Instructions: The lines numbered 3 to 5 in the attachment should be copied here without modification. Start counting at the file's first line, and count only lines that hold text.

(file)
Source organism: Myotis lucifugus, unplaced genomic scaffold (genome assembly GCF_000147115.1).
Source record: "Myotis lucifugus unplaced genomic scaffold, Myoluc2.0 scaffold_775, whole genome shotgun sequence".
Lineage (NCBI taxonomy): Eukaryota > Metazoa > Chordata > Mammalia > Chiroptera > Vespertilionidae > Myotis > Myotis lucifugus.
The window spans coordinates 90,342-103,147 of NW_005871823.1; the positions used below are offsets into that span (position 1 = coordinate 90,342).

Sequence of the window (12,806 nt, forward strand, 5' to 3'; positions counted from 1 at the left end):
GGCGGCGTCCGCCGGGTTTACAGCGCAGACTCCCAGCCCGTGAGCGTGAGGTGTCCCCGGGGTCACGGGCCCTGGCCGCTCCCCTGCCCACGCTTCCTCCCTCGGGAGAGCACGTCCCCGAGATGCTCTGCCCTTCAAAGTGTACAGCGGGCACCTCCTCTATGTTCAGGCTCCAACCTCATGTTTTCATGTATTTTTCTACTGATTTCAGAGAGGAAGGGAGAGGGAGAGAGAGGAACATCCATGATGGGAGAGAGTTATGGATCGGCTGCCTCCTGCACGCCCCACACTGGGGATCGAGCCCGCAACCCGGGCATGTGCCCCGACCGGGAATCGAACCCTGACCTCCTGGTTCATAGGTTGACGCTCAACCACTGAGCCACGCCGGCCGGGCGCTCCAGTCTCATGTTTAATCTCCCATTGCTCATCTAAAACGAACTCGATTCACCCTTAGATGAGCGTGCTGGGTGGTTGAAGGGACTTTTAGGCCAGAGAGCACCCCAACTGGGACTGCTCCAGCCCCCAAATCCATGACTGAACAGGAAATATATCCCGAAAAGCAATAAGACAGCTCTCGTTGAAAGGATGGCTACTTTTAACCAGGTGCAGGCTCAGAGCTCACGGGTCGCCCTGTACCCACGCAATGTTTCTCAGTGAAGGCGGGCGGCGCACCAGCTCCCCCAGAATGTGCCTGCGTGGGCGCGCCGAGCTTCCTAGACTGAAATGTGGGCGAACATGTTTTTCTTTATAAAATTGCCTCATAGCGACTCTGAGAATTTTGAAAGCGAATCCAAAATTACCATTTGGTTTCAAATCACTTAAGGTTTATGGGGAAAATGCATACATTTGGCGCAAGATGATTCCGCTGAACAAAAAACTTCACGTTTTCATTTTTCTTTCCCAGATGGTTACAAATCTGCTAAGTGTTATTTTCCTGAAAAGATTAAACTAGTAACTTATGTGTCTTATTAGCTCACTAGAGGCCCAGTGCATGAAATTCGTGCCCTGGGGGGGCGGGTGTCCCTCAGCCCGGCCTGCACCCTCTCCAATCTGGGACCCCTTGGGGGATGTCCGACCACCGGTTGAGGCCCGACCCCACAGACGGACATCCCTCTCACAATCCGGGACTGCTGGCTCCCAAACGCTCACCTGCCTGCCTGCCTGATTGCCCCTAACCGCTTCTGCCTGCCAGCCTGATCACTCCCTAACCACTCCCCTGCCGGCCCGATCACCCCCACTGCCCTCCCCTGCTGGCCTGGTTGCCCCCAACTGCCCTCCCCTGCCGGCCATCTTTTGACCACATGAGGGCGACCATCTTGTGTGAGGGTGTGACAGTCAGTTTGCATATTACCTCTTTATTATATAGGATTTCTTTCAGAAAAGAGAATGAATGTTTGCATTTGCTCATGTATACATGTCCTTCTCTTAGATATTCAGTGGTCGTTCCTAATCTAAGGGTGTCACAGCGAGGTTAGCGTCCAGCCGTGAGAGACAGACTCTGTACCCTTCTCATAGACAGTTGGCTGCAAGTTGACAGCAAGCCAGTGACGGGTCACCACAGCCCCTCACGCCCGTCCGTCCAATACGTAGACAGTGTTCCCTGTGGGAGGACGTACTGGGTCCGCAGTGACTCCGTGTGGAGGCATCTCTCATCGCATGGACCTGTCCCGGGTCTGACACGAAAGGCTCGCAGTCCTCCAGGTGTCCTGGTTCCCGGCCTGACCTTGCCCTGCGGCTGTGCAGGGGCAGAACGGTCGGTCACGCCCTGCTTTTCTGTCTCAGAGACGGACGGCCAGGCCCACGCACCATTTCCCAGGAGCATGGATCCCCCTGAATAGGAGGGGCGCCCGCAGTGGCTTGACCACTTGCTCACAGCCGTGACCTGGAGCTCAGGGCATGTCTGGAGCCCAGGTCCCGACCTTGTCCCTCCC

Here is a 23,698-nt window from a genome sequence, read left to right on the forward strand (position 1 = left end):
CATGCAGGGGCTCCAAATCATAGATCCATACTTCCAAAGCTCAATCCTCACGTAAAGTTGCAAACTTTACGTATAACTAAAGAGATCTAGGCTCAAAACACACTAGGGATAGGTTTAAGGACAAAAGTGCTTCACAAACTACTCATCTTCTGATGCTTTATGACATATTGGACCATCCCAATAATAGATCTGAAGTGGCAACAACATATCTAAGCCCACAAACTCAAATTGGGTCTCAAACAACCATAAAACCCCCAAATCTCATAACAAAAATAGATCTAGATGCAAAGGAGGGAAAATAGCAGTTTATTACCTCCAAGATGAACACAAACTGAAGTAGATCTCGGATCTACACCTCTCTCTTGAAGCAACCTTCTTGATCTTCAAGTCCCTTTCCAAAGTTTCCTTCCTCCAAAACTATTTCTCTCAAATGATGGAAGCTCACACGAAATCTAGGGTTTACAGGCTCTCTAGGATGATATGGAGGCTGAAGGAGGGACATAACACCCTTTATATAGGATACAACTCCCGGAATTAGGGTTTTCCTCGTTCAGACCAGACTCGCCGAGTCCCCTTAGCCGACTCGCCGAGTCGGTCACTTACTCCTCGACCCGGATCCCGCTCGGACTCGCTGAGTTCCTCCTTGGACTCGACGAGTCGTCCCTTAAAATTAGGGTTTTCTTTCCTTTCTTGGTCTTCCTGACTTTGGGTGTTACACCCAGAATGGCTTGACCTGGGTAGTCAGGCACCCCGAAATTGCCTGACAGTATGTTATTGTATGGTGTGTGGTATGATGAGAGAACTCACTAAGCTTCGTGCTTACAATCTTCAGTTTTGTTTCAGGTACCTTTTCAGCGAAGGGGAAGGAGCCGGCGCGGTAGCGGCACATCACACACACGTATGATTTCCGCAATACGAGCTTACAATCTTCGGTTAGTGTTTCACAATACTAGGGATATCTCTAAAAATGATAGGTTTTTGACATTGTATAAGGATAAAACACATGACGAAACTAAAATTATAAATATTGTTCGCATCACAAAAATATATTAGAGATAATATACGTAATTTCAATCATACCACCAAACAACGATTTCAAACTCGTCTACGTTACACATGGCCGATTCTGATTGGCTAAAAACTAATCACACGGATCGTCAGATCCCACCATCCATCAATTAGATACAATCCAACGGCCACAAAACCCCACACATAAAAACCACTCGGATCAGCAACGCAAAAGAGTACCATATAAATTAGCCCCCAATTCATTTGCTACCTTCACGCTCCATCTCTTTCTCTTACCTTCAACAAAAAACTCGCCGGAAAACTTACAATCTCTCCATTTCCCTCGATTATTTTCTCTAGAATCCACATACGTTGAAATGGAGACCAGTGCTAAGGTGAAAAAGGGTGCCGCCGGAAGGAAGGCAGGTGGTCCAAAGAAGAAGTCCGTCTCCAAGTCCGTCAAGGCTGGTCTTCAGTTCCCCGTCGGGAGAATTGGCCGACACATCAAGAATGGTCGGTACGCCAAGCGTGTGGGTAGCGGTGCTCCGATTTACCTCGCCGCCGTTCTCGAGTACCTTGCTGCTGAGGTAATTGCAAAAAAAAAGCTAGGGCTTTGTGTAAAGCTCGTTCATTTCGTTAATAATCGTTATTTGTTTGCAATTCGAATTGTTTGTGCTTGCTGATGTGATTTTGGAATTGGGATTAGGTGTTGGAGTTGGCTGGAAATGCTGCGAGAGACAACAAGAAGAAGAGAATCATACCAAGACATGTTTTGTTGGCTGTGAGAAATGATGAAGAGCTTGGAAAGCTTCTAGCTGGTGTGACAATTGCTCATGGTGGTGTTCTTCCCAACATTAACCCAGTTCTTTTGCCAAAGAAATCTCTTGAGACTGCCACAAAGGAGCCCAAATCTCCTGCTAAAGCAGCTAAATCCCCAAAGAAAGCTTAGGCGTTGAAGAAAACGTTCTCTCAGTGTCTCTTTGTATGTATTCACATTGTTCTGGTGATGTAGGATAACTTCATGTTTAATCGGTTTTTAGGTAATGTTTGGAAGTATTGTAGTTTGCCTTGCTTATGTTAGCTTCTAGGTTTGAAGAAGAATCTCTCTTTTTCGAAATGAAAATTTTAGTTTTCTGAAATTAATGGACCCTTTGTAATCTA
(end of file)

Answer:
Lineage (NCBI taxonomy): Eukaryota > Metazoa > Chordata > Mammalia > Chiroptera > Vespertilionidae > Myotis > Myotis lucifugus.
The window spans coordinates 90,342-103,147 of NW_005871823.1; the positions used below are offsets into that span (position 1 = coordinate 90,342).

Sequence of the window (12,806 nt, forward strand, 5' to 3'; positions counted from 1 at the left end):